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We also know that many of the Constitution’s framers and most vocal proponents anticipated a role for the Supreme Court in judging the constitutionality of laws and actions. In The Federalist Papers 78, Alexander Hamilton put it this clearly, writing, “If it is said that the legislature is itself its own constitutional judge… it may be answered that this cannot be a natural presumption, wherever it is. collected from any particular provision of the Constitution. … It is much more rational to suppose that the courts were created as an intermediate body between the people and the legislature, in order, among other things, to keep the latter within their jurisdiction.”

Hamilton was not alone. At least 12 delegates to the Philadelphia Convention affirmed the Court’s role in reviewing legislative measures, although their interpretations of that authority differed. No delegate seems to have been strongly opposed in the opposite direction. Judicial review was already an established practice in state courts, which several delegates noted with approval. Madison praised the Rhode Island judges who “refused to execute an unconstitutional law.” Elbridge Gehry observed that state judges routinely “strike down laws as aggressive. [State] Constitution”.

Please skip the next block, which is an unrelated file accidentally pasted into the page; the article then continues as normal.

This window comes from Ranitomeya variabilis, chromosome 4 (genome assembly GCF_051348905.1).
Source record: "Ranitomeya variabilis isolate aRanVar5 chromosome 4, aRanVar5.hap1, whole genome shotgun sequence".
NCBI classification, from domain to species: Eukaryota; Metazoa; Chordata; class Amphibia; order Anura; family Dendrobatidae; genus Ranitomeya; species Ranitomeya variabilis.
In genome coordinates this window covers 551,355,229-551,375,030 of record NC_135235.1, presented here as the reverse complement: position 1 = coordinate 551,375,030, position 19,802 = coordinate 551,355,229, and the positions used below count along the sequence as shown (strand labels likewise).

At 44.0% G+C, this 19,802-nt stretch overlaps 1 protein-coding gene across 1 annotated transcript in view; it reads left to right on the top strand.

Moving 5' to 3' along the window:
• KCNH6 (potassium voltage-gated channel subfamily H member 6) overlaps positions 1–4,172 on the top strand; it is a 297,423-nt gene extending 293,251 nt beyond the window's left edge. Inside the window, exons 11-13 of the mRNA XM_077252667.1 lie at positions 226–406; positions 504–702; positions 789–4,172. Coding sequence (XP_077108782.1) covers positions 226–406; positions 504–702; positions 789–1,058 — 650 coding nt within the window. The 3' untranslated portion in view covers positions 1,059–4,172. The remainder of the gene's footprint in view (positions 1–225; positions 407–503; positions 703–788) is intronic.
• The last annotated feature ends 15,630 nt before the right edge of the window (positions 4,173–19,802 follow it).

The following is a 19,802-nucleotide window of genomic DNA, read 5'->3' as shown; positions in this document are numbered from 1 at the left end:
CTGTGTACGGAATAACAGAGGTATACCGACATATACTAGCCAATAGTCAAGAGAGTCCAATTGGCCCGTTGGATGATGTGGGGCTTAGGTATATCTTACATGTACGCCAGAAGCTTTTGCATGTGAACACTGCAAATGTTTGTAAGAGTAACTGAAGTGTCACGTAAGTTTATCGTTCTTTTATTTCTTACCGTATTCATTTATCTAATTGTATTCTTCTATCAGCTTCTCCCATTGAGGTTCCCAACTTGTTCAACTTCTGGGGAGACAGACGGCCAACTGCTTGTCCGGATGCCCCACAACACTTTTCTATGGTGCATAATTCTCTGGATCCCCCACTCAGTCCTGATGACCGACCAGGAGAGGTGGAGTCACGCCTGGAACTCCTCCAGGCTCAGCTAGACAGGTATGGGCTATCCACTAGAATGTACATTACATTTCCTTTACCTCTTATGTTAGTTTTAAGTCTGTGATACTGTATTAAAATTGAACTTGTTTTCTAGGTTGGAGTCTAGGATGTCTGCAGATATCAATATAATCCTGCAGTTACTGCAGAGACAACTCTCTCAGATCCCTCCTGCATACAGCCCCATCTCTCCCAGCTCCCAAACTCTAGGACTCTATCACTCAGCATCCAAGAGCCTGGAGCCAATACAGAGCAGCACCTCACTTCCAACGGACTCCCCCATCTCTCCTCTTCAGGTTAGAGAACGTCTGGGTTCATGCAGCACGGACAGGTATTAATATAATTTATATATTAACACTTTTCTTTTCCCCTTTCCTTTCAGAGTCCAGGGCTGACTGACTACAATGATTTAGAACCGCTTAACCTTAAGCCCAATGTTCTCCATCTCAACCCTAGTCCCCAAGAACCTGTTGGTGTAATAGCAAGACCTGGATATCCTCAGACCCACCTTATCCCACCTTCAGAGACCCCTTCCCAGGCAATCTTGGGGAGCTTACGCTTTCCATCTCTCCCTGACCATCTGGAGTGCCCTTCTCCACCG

When other delegates suggested that judges also be given express power to veto legislation, Gehry and his fellow Massachusetts delegate, Rufus King, objected, noting that the courts would have “sufficient checks. Encroachment on one’s own department by revealing the laws, which implied the authority to decide their constitutionality.” Arguing to the contrary, James Wilson advocated additional controls to block bad laws, noting that “[l]justice may be unjust, may be unreasonable, may be dangerous, may be destructive; and yet not be so unconstitutional as to justify the judges in refusing to act.”